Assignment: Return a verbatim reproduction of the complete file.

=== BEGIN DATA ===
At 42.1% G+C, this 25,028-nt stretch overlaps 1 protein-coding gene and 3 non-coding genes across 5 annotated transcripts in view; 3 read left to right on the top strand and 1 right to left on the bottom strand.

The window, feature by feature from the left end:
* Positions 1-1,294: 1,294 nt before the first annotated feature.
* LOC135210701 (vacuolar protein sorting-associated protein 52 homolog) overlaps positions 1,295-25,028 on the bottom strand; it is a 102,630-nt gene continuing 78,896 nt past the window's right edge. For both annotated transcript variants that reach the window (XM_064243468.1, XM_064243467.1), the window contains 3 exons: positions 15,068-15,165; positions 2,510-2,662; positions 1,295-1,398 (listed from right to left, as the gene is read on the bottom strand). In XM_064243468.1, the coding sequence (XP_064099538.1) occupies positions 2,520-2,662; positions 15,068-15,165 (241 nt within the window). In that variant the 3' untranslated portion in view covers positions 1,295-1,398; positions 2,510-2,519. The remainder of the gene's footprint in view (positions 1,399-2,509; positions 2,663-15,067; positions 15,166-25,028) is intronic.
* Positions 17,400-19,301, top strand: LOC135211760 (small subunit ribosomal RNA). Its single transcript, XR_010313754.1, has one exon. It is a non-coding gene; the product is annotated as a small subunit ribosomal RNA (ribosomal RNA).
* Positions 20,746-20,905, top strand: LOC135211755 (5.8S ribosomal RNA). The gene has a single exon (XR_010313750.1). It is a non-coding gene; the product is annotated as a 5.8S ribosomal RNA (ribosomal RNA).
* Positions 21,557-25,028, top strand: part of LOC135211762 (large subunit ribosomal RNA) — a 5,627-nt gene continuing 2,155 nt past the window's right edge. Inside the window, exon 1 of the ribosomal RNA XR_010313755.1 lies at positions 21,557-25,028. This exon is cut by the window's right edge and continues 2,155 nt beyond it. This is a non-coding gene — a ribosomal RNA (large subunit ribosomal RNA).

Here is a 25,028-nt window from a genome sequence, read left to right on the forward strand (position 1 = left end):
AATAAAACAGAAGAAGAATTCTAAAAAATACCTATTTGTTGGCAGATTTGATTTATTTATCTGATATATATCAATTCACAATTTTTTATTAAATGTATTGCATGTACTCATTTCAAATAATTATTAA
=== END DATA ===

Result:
At 42.1% G+C, this 25,028-nt stretch overlaps 1 protein-coding gene and 3 non-coding genes across 5 annotated transcripts in view; 3 read left to right on the top strand and 1 right to left on the bottom strand.

The window, feature by feature from the left end:
* Positions 1-1,294: 1,294 nt before the first annotated feature.
* LOC135210701 (vacuolar protein sorting-associated protein 52 homolog) overlaps positions 1,295-25,028 on the bottom strand; it is a 102,630-nt gene continuing 78,896 nt past the window's right edge. For both annotated transcript variants that reach the window (XM_064243468.1, XM_064243467.1), the window contains 3 exons: positions 15,068-15,165; positions 2,510-2,662; positions 1,295-1,398 (listed from right to left, as the gene is read on the bottom strand). In XM_064243468.1, the coding sequence (XP_064099538.1) occupies positions 2,520-2,662; positions 15,068-15,165 (241 nt within the window). In that variant the 3' untranslated portion in view covers positions 1,295-1,398; positions 2,510-2,519. The remainder of the gene's footprint in view (positions 1,399-2,509; positions 2,663-15,067; positions 15,166-25,028) is intronic.
* Positions 17,400-19,301, top strand: LOC135211760 (small subunit ribosomal RNA). Its single transcript, XR_010313754.1, has one exon. It is a non-coding gene; the product is annotated as a small subunit ribosomal RNA (ribosomal RNA).
* Positions 20,746-20,905, top strand: LOC135211755 (5.8S ribosomal RNA). The gene has a single exon (XR_010313750.1). It is a non-coding gene; the product is annotated as a 5.8S ribosomal RNA (ribosomal RNA).
* Positions 21,557-25,028, top strand: part of LOC135211762 (large subunit ribosomal RNA) — a 5,627-nt gene continuing 2,155 nt past the window's right edge. Inside the window, exon 1 of the ribosomal RNA XR_010313755.1 lies at positions 21,557-25,028. This exon is cut by the window's right edge and continues 2,155 nt beyond it. This is a non-coding gene — a ribosomal RNA (large subunit ribosomal RNA).

Here is a 25,028-nt window from a genome sequence, read left to right on the forward strand (position 1 = left end):
AATAAAACAGAAGAAGAATTCTAAAAAATACCTATTTGTTGGCAGATTTGATTTATTTATCTGATATATATCAATTCACAATTTTTTATTAAATGTATTGCATGTACTCATTTCAAATAATTATTAA